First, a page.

And Then It Was You: Politics Is a Phase
Sarah, a friend of mine, was so excited about the direction of the country. She had visited a friend in a socialist country, and she was psyched about the free health care, college and six weeks off a year. Her lifestyle as a single woman brought her into social circles advocating for any behavior that doesn’t suppress ones current emotional highs and lows.
As she leaned more and more in that direction, I was moving toward moral values, commitments and working on business growth opportunities. We connected only on social media, and that became an unfortunate strain. She was working much less and depending on government much more. She became somewhat of a troll, arguing day and night for a cause that wasn’t quite clear. She began arguing for and against the latest trend all the while being in contradiction. I disengaged.
Years later I was at a business meeting and ran into a mutual friend of ours; she told me our friend Sarah had hit rock bottom. Sarah had fallen in love with a man passionate about freedom, entrepreneurship, family and moral responsibilities. This made her the enemy of her political circles; they began targeting her. Soon her health care was cut off, next her professors pulled endorsements, and she was fired from her job. Sarah realized it was more than a share-the-wealth mission; she had been used and then abused. She was a weapon and the weapon had perks. Sarah’s relationship with the man ended badly. He became a target of Sarah’s political network. When his life was threatened, their relationship ended abruptly.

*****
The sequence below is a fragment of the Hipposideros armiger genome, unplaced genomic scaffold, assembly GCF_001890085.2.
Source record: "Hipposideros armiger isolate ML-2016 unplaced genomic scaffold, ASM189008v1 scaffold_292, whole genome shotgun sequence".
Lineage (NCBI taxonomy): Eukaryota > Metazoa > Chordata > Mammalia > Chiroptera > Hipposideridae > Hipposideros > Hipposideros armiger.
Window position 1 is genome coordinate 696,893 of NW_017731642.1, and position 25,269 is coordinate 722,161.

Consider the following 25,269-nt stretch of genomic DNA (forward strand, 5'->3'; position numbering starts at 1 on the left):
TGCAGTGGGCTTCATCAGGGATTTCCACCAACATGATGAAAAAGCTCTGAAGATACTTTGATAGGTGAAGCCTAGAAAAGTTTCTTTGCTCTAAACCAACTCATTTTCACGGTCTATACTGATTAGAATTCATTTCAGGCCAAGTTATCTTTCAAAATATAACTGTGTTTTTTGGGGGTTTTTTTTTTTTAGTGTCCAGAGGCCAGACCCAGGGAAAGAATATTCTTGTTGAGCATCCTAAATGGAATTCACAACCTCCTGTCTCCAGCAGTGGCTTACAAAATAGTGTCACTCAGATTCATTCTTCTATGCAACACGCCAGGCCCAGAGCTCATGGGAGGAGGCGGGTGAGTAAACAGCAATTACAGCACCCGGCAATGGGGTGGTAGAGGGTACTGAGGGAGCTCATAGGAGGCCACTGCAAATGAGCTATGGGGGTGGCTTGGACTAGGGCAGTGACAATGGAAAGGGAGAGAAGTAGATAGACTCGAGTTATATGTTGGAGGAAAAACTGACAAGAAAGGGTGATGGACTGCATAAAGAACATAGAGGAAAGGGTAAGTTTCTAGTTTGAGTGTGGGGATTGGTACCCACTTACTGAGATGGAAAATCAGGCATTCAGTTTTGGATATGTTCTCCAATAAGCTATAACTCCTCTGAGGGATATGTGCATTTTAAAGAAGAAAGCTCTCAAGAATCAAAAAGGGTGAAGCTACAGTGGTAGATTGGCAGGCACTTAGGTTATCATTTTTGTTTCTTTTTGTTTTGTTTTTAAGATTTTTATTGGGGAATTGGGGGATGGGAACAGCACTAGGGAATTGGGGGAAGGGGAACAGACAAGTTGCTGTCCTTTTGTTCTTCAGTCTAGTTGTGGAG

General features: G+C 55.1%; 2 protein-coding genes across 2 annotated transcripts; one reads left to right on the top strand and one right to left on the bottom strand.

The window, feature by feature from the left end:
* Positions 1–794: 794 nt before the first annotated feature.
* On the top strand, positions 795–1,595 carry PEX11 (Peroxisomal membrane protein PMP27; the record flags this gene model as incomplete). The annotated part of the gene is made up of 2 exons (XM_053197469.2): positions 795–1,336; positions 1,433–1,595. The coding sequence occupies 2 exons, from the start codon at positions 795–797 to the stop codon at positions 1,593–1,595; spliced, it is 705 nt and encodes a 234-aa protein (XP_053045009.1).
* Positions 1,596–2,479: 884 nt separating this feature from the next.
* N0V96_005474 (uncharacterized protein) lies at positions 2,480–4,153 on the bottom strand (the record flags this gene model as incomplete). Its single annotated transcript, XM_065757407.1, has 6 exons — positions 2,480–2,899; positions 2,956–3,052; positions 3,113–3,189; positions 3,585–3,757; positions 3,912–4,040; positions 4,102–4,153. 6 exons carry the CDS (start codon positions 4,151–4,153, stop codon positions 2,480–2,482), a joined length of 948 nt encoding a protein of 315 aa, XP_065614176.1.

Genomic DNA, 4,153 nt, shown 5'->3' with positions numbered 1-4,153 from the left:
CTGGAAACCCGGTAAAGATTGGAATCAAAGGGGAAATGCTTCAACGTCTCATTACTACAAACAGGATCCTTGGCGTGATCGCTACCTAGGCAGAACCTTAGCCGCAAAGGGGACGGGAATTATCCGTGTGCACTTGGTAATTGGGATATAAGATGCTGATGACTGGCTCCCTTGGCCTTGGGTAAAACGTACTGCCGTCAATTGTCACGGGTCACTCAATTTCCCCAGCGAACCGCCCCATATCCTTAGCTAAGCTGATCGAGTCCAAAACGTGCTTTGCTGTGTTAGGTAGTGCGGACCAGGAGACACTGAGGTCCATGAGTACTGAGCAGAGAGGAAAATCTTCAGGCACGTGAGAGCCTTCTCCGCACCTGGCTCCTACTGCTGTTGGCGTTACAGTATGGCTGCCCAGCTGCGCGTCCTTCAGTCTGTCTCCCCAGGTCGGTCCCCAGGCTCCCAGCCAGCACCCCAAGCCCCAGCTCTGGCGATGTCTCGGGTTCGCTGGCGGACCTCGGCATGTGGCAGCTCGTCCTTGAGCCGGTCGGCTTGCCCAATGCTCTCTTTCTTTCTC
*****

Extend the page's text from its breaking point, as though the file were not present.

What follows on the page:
My friend told me Sarah had to change her identity because the threats and retaliation lasted years. She assured me that, Sarah was in the care of good doctors not associated with the very system that destroyed her life. She added that Sarah was praying and working towards healing but that it would take some time.
I thought a lot that night in my hotel room about the moment I realized arguing with Sarah had no merit. When I disengaged, I prayed for her every day. When it doesn’t benefit us, but we aggressively believe it does, God gives us a full dose, because sometimes it’s the only way we can feel what others see.
My Grandfather used to say, “go ahead! eat the bowl of candy, go ahead.” And he would put the bowl in front of me. Halfway through the bowl I was sick, it changed my habits – rather quickly, and I credit Grandpa for saving me from an unhealthy lifestyle.